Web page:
What I Was Doing While You Were Breeding
Kristin NewmanPrologueI’ll Have the House Special
I am not a slut in the United States of America. I have rarely had a fewer-than-four-night stand in the Land of the Free. I don’t kiss married men or guys I work with, I don’t text people pictures of my genitalia, I don’t go home with boys I meet in bars before they have at least purchased me a couple of meals, I’ve never shown my boobs for beads. I do not sleep with more than one person at a time, and, sometimes, no more than one per year. In America.
But I really love to travel.
Now, having sex with foreigners is not the only whorish thing I do: I also write sitcoms. For the last fourteen years I’ve written for shows like That ’70s Show, How I Met Your Mother, Chuck, The Neighbors, and shows you’ve never heard of that nonetheless afford me two over-the- top lucky things: the money to buy plane tickets and the time off to travel. What this means about my life is that I spend about nine months a year in a room full of, mostly, poorly dressed men, telling dick jokes and overeating and, sometimes, sitting on the floor with Demi Moore, Ashton Kutcher, and a chimpanzee (before all three found the age difference insurmountable). In the writers’ room, we talk a million miles a minute, tearing each other apart for sport and, often, out of love. Sometimes someone makes me cry, and I pretend I’m doing a “bit” where I “run out of the room to cry” even though what I’m really doing is running out of the room to cry. If I’m lucky enough to be fully employed, I get about nine months of this and then a three-month hiatus—unpaid time off from this weird non- corporate grind.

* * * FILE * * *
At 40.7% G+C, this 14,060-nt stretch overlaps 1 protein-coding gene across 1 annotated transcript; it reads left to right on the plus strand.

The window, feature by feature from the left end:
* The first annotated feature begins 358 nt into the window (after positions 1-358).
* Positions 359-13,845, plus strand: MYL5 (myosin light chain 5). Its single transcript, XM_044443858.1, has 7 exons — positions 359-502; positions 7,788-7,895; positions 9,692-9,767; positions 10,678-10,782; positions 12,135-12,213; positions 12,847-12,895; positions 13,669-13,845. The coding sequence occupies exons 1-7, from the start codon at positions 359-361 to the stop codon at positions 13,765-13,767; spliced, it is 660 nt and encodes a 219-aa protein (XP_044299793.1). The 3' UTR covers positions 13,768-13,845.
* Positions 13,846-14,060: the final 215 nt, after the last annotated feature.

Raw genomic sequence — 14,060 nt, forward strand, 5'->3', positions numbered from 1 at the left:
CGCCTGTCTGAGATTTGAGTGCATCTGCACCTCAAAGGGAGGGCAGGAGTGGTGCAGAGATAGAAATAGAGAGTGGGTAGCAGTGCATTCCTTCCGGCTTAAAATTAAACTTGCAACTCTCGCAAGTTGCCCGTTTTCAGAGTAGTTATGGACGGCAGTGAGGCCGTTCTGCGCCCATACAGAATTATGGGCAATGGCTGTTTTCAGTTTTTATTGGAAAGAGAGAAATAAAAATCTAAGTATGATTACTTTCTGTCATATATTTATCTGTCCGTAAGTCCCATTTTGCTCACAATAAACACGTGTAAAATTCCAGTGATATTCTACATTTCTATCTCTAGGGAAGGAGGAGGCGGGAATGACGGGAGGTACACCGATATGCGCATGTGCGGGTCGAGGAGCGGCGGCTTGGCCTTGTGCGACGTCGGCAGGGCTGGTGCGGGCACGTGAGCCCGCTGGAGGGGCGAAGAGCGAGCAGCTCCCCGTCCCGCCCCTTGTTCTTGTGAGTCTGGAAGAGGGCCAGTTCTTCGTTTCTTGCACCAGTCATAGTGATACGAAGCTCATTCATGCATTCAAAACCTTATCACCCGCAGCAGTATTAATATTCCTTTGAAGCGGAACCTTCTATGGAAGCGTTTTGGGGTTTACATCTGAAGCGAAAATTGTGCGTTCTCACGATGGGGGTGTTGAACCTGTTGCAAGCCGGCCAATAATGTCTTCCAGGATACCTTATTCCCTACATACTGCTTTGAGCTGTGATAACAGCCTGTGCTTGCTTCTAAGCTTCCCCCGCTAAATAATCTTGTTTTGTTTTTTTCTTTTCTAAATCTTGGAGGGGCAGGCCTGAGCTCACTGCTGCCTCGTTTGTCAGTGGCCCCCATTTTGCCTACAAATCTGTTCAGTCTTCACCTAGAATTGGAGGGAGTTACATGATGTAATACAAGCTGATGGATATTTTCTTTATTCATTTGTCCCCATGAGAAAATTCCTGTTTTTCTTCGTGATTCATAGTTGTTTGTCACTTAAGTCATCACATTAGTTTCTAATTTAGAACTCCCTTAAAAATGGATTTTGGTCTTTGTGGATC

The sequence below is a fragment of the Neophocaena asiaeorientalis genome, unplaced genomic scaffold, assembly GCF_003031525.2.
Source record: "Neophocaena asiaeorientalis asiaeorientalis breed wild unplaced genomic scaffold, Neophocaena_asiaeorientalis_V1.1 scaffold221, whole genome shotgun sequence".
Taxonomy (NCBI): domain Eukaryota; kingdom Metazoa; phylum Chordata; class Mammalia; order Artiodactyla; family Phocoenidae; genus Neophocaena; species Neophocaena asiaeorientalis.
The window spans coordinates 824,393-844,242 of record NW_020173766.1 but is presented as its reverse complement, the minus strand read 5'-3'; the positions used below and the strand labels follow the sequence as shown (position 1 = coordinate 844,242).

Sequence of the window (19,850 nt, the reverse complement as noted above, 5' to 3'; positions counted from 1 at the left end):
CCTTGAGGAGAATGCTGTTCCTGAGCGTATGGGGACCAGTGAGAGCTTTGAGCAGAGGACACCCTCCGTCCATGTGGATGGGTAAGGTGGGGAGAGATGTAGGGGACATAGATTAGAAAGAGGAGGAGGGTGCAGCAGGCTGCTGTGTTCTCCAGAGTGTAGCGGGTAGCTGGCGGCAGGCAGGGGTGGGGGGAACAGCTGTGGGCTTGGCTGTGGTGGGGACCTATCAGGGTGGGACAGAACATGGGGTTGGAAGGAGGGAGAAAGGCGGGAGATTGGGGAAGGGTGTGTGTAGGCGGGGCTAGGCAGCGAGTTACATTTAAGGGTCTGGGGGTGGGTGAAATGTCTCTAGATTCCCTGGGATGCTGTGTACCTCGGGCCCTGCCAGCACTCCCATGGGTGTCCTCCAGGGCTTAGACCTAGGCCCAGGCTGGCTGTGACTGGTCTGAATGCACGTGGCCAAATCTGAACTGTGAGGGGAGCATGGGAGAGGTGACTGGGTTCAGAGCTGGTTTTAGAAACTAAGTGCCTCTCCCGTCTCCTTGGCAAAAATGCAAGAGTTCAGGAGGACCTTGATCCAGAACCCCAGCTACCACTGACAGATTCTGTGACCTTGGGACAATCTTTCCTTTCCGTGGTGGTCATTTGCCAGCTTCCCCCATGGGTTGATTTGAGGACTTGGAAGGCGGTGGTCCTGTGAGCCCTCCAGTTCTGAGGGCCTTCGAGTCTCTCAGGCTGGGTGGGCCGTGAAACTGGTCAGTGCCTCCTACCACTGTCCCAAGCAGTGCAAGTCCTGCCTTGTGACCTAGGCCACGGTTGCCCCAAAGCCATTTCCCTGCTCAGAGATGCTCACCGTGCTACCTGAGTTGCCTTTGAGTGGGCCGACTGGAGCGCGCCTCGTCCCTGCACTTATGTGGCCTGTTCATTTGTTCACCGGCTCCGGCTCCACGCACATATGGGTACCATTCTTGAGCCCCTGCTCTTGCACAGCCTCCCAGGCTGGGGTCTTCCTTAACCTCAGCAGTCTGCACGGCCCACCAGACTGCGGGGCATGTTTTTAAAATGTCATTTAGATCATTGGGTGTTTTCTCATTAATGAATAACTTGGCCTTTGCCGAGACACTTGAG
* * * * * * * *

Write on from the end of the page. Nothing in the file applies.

Most days, the writers’ room feels like I’m at the most entertaining dinner party in the world. Other times, it feels like I’m at the meanest, longest one. I keep both versions in perspective with my real life’s work—running away from home to someplace wonderful. And then, sometimes, having sex there.